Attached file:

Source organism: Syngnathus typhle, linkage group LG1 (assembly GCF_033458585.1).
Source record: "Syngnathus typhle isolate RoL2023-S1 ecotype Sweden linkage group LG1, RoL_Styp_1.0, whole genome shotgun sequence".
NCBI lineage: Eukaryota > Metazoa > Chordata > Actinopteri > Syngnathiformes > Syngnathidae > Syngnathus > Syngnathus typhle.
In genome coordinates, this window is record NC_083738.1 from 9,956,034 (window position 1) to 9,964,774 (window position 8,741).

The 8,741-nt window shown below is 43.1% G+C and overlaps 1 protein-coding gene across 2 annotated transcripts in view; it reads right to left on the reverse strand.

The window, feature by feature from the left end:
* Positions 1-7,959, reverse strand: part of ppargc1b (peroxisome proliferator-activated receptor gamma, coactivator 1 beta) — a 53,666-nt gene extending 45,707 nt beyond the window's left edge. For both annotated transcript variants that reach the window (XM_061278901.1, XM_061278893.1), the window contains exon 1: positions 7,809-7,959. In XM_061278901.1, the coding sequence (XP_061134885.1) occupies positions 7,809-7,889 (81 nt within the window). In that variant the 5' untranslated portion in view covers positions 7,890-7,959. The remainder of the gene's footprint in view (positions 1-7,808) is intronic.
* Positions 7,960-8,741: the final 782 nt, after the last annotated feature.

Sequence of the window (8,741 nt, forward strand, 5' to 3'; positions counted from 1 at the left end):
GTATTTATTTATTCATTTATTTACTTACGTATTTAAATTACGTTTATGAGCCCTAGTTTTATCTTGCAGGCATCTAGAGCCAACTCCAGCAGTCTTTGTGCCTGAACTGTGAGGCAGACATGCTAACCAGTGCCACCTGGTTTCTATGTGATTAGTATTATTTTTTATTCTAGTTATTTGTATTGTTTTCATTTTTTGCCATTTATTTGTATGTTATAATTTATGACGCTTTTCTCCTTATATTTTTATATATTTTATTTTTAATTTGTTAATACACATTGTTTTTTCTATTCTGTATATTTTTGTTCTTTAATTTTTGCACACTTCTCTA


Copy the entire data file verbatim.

Source organism: Syngnathus typhle, linkage group LG1 (assembly GCF_033458585.1).
Source record: "Syngnathus typhle isolate RoL2023-S1 ecotype Sweden linkage group LG1, RoL_Styp_1.0, whole genome shotgun sequence".
NCBI lineage: Eukaryota > Metazoa > Chordata > Actinopteri > Syngnathiformes > Syngnathidae > Syngnathus > Syngnathus typhle.
In genome coordinates, this window is record NC_083738.1 from 9,956,034 (window position 1) to 9,964,774 (window position 8,741).

The 8,741-nt window shown below is 43.1% G+C and overlaps 1 protein-coding gene across 2 annotated transcripts in view; it reads right to left on the reverse strand.

The window, feature by feature from the left end:
* Positions 1-7,959, reverse strand: part of ppargc1b (peroxisome proliferator-activated receptor gamma, coactivator 1 beta) — a 53,666-nt gene extending 45,707 nt beyond the window's left edge. For both annotated transcript variants that reach the window (XM_061278901.1, XM_061278893.1), the window contains exon 1: positions 7,809-7,959. In XM_061278901.1, the coding sequence (XP_061134885.1) occupies positions 7,809-7,889 (81 nt within the window). In that variant the 5' untranslated portion in view covers positions 7,890-7,959. The remainder of the gene's footprint in view (positions 1-7,808) is intronic.
* Positions 7,960-8,741: the final 782 nt, after the last annotated feature.

Sequence of the window (8,741 nt, forward strand, 5' to 3'; positions counted from 1 at the left end):
GTATTTATTTATTCATTTATTTACTTACGTATTTAAATTACGTTTATGAGCCCTAGTTTTATCTTGCAGGCATCTAGAGCCAACTCCAGCAGTCTTTGTGCCTGAACTGTGAGGCAGACATGCTAACCAGTGCCACCTGGTTTCTATGTGATTAGTATTATTTTTTATTCTAGTTATTTGTATTGTTTTCATTTTTTGCCATTTATTTGTATGTTATAATTTATGACGCTTTTCTCCTTATATTTTTATATATTTTATTTTTAATTTGTTAATACACATTGTTTTTTCTATTCTGTATATTTTTGTTCTTTAATTTTTGCACACTTCTCTA